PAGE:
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Nats' skipper Dusty Baker on Sammy Solis and the Nationals' bullpen

While some thought the Washington Nationals' bullpen was a question mark coming into the season, Dusty Baker said last night the only questions in his mind were about where the relievers they had would slot in. The bullpen has been a weapon early...

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Denny Medley-USA TODAY Sports

After Sammy Solis, Shawn Kelley, Oliver Perez and Jonathan Papelbon combined for three scoreless innings in relief of starter Gio Gonzalez last night, the Washington Nationals' relievers as a group owned the sixth-lowest combined ERA in the majors and the National League's lowest earned run average (2.48).

Nats' relievers' batting average against (.202) was the second-lowest in the National League, their 3.18 FIP was the NL's third-lowest, as was their .253 BABIP-against.

Their 9.04 K/9 were the fifth-highest and their 2.48 BB/9 were the NL's lowest.

Not bad for a group that was a big question mark coming into the season... right, Dusty Baker?

"Well, it was questionable by you guys, it wasn't questionable by us. We just didn't know where we were going to slot the guys." -Dusty Baker on the idea that the Nats' bullpen was a question mark

"Well, it was questionable by you guys, it wasn't questionable by us," Baker told reporters after the Nationals' 2-0 win over the Kansas City Royals in Kauffman Stadium.

As the Nationals' skipper explained it, the only questions coming into the regular season had to with where/how he would use his relievers.

"We just didn't know where we were going to slot the guys. That was the only question, so we found out rather quickly where we're going to put guys and when we should use them and how many days.

"When you don't know guys, Mike [Maddux] didn't know guys, then we confer a lot in the dugout on which guys are available before the game and during the game and we have some interchangeable parts.

"The guys are feeling confident and confidence is the key. So, it doesn't matter, we've just got to keep pitching and doing what we're doing."

The latest addition to the bullpen, Sammy Solis, has been thrown into the fire in his first three appearances out of the bullpen, with Baker using him in close games in each of the last two outings as a bridge to the back of the bullpen.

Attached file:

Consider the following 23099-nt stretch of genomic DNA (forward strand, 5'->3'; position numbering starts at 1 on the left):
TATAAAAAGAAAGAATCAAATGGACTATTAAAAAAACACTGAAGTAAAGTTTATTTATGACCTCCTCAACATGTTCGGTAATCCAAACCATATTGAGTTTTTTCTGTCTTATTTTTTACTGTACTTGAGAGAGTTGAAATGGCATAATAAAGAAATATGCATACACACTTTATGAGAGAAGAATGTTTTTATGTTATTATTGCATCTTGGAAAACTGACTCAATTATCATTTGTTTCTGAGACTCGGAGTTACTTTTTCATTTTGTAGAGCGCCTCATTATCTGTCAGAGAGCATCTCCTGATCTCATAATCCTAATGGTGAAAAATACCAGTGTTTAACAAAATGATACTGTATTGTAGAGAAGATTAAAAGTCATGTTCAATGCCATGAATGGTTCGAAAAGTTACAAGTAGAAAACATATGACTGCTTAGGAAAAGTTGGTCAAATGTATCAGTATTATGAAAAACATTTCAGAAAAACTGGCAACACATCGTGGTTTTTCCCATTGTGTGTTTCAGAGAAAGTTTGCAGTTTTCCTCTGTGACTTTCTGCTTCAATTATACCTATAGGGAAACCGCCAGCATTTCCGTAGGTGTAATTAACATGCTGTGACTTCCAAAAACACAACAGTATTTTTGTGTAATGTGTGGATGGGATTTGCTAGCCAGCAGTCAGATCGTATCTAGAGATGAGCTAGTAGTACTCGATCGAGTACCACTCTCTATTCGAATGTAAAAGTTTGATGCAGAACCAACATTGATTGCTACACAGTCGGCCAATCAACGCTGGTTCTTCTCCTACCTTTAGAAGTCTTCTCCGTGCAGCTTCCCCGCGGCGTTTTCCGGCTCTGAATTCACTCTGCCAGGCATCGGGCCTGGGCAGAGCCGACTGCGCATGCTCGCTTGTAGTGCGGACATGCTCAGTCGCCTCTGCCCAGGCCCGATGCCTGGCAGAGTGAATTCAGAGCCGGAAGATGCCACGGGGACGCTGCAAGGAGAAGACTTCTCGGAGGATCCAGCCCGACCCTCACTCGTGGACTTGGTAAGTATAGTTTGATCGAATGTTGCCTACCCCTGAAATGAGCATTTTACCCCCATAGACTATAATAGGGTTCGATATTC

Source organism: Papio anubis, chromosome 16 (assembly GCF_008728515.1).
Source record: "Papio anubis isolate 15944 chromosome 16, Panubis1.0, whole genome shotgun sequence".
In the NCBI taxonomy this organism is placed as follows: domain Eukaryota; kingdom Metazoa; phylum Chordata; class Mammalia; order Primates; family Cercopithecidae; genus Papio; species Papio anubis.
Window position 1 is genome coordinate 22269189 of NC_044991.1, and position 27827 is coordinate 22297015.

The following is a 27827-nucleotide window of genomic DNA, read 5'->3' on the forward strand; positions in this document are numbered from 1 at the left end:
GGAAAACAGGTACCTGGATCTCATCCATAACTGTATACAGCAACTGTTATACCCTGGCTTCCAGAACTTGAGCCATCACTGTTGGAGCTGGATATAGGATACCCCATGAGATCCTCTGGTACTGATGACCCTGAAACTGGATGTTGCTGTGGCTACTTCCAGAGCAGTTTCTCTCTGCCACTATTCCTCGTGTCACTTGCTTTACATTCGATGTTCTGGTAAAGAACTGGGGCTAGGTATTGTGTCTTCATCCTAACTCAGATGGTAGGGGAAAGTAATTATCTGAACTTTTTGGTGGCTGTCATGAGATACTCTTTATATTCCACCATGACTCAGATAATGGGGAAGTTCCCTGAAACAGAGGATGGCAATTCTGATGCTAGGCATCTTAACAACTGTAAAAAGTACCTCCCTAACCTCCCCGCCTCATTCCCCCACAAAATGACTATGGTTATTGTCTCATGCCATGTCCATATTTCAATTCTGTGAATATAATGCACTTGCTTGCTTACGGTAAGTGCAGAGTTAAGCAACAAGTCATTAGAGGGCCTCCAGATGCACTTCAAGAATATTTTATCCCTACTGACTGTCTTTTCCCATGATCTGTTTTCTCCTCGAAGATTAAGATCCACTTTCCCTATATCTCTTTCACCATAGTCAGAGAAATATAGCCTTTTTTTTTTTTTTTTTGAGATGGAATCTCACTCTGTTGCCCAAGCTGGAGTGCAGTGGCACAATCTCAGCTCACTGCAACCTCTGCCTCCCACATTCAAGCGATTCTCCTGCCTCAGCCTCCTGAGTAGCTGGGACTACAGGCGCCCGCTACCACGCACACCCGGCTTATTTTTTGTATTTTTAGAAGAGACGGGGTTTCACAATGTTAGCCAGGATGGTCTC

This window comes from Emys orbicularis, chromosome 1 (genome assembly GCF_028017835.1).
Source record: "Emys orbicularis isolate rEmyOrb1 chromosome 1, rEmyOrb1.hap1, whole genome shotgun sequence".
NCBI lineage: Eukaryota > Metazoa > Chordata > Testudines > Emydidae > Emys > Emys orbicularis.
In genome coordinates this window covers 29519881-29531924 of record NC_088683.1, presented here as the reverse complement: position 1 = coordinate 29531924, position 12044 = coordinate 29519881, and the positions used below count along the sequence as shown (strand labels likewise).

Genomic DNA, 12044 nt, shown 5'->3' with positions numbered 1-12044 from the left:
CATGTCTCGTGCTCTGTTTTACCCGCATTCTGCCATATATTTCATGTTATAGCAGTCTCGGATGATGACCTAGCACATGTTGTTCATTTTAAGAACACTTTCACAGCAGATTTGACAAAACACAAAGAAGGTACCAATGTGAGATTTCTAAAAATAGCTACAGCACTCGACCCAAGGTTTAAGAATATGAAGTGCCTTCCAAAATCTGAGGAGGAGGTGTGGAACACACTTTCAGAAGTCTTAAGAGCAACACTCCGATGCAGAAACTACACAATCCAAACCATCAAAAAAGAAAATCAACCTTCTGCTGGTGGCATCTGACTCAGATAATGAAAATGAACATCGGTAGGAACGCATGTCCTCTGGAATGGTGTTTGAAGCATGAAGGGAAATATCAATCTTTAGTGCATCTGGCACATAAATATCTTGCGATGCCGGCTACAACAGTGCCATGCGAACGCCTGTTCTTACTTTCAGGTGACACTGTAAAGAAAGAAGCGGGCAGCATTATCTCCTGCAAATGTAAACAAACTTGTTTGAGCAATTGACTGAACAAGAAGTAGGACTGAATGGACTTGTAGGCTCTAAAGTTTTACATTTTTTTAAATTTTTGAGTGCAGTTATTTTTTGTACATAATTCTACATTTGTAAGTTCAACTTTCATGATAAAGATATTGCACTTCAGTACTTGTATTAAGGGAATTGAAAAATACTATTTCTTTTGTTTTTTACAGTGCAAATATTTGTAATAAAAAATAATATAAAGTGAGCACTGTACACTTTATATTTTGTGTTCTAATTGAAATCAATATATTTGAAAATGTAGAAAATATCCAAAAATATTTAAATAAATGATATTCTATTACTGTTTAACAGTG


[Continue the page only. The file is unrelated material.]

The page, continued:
Baker talked before Solis made his 2016 debut after he was called up to take Matt Belisle's spot in the bullpen, about liking what he saw from the left-hander in Grapefruit League action.

"I liked him in Spring, big time," Baker said. "I just heard that he was a converted starter, a guy that had some injuries in the past and the reason why they put him in the pen, and when he was good, he was very good, but it's hard to judge guys in the Spring, because you don't know, like I said, who's a fast starter and who's not, and you don't have scouting reports on the guys that you're facing, so you're told to keep the ball down and the guy might be a low-ball hitter and you're throwing it right into his strength.

"Now we have reports, and things that we can help him with and he's been here before so it's not like he's going to be intimidated by the first time being in the big leagues. So he has a lot of positives going for him."

The fact that he was another left-hander had its benefits too, one of which, Baker joked, was that reporters could stop asking about his desire to have three lefties in the bullpen.

It also helped considering the teams the Nationals were lined up to face when Solis arrived, with dangerous left-hand hitters on the Phillies, Cardinals, Royals and Cubs' rosters.

"We're facing the Kansas City Royals [who] have a lot of left-hand hitters and the Cubs have a few, so I'm just glad we had Solis to take [Belisle's] place and I'm glad he's a left-hander."

Baker handed Solis the ball in the seventh last night with a 2-0 lead and the 27-year-old southpaw retired the Royals in order in an eight-pitch, six-strike frame.

"Solis came in and bridged that for us today and it will be somebody else hopefully tomorrow," Baker said.

He has options, and early this season, he's pushing the right buttons and pulling the right levers in the way he's using them.

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